Referral marketing is a cost-effective form of marketing and can produce significant sales results. It?s used by small businesses and large both intentionally and as something that just happens.
As soon as people started gathering into groups word-of-mouth became a powerful tool. From Aristotle in the fourth century BC to today, word-of-mouth has and its effect on consumers has been discussed, studied, researched and written about. With the advent of social media today word-of-mouth becomes more powerful.
At the root of word-of-mouth is a need. It?s a need to talk about something interesting or a need to find something of particular interest. Either the sender or receiver of the information is motivated to share.
Have you ever seen a great movie and couldn?t wait to share your feelings with someone else? Conversely, have you wanted to find a movie to see and asked a friend about it?
People have a need to share information, experiences and emotions. It helps people feel good about themselves to share something valuable with others.
Word-of-mouth is generally passive. You don?t have to take a specific action for it to occur. After seeing a movie people will talk naturally about how good or bad it was.
Referrals are a stimulated form of word-of-mouth. A referral requires something active to happen. At its simplest, a referral is one person, through word-of-mouth, recommending something to another person. Someone intentionally gives information to meet a need or want or someone asked to receive the information. It typically doesn?t occur in the natural, easy flowing manner of word-of-mouth.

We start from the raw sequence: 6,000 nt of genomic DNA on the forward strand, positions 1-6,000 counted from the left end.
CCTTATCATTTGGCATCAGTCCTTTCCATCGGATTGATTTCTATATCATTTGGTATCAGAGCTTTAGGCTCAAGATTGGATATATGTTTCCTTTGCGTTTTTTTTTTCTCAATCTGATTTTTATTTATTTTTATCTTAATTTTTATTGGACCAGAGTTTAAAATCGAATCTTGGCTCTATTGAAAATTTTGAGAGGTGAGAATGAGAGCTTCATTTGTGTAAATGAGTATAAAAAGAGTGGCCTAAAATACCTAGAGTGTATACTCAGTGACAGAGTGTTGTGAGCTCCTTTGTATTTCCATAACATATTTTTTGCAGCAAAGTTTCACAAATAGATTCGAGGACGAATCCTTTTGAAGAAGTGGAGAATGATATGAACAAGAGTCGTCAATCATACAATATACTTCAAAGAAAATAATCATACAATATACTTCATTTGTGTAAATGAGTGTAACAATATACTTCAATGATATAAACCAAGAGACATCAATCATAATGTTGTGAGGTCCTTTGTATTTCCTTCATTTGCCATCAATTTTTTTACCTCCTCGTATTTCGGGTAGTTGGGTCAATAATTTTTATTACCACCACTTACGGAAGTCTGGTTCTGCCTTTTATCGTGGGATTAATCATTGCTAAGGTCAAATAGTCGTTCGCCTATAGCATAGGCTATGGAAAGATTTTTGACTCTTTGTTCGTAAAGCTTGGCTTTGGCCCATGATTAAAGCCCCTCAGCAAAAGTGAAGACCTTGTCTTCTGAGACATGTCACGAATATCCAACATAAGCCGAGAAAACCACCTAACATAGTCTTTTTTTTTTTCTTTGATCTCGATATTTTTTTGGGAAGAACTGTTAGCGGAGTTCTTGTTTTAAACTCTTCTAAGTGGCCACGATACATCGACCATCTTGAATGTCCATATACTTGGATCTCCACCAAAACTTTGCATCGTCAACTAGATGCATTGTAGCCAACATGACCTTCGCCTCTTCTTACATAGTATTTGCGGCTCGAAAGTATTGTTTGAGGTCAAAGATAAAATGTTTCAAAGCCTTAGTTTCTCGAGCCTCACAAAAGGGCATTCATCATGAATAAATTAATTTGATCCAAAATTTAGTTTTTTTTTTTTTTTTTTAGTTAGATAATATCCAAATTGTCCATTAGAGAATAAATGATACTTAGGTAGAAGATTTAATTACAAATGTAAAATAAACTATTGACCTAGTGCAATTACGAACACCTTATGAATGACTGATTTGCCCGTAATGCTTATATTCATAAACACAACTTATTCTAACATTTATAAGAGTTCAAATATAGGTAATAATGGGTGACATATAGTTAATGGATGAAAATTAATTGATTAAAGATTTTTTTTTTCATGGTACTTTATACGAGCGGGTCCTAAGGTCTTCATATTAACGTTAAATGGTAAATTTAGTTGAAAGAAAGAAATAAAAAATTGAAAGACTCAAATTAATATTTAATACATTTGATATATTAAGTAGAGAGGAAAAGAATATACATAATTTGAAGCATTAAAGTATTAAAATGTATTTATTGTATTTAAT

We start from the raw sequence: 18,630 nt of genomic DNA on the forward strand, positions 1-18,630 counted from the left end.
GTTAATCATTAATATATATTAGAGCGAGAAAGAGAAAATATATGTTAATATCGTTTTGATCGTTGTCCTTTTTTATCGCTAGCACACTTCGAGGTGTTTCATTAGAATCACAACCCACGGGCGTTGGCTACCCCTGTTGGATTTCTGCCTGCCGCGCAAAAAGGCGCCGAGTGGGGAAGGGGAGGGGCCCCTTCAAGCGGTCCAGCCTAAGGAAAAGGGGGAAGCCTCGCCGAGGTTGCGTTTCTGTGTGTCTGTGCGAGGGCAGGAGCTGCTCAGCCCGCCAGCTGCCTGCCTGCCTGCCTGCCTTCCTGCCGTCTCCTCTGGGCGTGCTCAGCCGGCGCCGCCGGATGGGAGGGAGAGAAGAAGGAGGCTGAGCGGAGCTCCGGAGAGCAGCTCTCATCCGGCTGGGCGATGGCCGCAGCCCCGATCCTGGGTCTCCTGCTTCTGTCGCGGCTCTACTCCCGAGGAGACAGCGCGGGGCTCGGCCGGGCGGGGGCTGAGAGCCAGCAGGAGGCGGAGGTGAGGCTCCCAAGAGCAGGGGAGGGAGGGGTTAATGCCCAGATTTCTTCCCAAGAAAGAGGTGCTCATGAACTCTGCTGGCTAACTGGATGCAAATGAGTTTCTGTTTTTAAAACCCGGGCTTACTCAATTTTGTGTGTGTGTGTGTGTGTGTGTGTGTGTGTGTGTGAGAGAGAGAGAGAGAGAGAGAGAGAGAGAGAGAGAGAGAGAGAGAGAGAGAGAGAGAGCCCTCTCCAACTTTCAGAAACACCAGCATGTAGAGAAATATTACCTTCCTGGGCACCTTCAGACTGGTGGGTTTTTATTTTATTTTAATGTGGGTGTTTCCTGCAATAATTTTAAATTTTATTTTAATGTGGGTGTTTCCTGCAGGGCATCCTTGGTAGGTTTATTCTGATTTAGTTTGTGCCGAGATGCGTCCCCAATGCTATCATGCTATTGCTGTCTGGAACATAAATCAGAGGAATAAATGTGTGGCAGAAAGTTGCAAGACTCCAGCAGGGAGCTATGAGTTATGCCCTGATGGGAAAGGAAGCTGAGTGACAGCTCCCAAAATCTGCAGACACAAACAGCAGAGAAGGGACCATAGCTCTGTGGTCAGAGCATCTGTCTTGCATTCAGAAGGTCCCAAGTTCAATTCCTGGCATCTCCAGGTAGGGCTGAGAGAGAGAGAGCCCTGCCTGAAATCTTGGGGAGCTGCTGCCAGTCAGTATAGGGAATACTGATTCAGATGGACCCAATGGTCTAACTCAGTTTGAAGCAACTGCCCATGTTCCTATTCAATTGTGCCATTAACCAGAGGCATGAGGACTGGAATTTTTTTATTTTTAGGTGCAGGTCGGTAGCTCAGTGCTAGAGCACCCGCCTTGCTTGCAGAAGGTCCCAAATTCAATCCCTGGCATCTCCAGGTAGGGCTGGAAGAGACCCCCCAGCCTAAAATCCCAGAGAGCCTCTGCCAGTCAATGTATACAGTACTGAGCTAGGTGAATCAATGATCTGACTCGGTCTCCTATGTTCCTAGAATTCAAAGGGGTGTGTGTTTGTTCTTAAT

In business, a customer recommends a product or service to a relative, friend or associate. Referrals happen in every aspect of business from partners and employees to vendors and customers.
Referrals are driven by reciprocity. Reciprocity says an act of kindness shall be repaid. We feel an obligation to return a favor when someone does a favor for us. It?s an inborn human characteristic. ?The norm of reciprocation?the rule that obliges us to repay others for what we have received from them?is one of the strongest and most pervasive social forces in all human cultures. (Gouldner 1960).
For a referral network, social norms like reciprocity are essential to the continuation of the network. When someone gives a member a referral the member is obligated to return the referral. A group makes the reciprocity easier by handling the obligation for the referral through other members.
Bob gives Tim a referral and Tim is obligated. However, another member can give Bob a referral and satisfy him. Tim is still obligated to provide a referral but it doesn?t specifically have to be given to Bob.
Referral Marketing Is Hard to Control
Don?t rely on referral marketing to drive your sales unless you have a very close network of reliable and loyal friends and associates. For the most part, referral marketing isn?t controllable.
You can ask someone for a referral but they aren?t obligated to provide it. Even in referral groups where you pay to join there is no guarantee you are going to get good referrals.
Referrals should be a part of your marketing strategy but not the whole marketing strategy.
Recommendations from personal acquaintances was cited as the most trusted form of advertisement by U.S. Internet consumers (76%)
Nielsen: State of the Media: Advertising Spend and Effectiveness June, 2011
92% of consumers trust recommendations from people they know.
Nielsen Global Trust in Advertising Survey, April 2012
The average value of a referred customer is at least 16% higher than that of a non-referred customer with similar demographics and time of acquisition.
Journal of Marketing, January 2011
90% or more who are dissatisfied with the service they receive will not buy again or come back. Worse still, each of those unhappy customers will tell his or her story to at least 9 other people, and 13% of those unhappy former customers will tell their stories to more than 20 people.
Desatnick, R.L. (1987) Managing to Keep the Customer
59% fewer people now rely on advertisements to buy products and services
Journal of Marketing, 2009